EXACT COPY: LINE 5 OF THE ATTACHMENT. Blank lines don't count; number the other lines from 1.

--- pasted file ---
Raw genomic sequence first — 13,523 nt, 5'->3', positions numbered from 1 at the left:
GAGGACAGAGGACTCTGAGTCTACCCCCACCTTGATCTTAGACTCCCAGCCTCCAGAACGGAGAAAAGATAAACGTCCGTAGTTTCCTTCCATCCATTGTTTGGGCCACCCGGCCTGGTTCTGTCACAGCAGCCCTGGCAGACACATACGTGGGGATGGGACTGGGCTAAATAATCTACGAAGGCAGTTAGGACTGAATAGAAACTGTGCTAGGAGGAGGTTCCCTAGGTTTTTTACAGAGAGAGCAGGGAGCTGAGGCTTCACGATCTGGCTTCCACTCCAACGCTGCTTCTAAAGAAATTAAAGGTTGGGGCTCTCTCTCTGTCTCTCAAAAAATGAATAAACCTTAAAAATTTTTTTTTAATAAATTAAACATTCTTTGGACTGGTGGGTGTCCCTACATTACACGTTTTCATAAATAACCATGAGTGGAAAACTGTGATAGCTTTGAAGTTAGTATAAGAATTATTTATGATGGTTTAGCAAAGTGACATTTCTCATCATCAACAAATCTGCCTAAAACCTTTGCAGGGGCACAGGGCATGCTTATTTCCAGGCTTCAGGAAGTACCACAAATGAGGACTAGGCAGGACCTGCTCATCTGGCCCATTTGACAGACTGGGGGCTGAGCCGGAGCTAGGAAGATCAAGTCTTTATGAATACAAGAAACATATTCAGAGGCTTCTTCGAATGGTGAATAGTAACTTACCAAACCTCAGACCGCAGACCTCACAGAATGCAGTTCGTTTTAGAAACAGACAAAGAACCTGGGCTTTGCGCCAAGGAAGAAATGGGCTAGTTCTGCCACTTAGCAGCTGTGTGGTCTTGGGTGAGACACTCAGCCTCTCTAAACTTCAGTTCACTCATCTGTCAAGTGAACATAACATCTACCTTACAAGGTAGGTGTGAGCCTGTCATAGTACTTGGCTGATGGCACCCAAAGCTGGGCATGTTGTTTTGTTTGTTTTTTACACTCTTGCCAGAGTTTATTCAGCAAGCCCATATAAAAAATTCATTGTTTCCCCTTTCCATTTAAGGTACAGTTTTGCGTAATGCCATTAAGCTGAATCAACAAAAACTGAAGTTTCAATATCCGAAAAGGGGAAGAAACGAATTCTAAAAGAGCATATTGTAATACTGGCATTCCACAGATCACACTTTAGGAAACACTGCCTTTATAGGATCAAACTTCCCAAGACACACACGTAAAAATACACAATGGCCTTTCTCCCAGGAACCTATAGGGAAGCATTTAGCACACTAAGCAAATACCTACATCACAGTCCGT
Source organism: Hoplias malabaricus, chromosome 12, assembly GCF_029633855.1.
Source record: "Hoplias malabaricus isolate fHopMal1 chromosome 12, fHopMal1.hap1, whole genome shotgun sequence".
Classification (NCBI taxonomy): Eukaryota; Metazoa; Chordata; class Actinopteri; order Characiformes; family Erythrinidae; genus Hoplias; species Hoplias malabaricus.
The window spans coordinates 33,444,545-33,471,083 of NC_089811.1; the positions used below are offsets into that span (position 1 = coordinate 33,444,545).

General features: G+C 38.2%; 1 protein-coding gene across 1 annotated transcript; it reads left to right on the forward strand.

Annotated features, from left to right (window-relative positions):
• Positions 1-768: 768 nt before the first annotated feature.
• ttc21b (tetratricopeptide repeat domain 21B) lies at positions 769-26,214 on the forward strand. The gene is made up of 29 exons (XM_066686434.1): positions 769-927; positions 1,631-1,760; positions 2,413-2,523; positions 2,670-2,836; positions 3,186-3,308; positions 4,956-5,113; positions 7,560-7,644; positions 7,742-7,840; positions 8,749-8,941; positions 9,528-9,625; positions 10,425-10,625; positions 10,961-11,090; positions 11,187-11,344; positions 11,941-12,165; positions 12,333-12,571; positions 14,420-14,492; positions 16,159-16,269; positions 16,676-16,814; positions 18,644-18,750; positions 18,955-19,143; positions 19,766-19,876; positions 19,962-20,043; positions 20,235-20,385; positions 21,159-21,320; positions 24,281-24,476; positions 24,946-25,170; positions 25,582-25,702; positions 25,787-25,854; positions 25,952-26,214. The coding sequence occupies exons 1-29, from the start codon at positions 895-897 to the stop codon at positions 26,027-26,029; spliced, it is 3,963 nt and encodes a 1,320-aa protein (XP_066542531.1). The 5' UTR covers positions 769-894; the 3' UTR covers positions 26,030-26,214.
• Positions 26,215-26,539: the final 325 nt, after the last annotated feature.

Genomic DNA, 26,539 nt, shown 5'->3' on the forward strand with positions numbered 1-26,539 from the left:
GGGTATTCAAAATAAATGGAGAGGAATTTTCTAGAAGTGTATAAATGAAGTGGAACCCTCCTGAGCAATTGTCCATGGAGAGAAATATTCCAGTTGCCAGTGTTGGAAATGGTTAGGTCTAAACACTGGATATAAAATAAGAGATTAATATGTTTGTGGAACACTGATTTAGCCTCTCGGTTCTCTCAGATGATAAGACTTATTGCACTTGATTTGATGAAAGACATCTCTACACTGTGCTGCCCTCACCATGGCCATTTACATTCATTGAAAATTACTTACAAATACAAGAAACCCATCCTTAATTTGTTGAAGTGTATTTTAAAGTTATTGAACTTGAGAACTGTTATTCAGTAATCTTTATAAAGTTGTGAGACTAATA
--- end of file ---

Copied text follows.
Classification (NCBI taxonomy): Eukaryota; Metazoa; Chordata; class Actinopteri; order Characiformes; family Erythrinidae; genus Hoplias; species Hoplias malabaricus.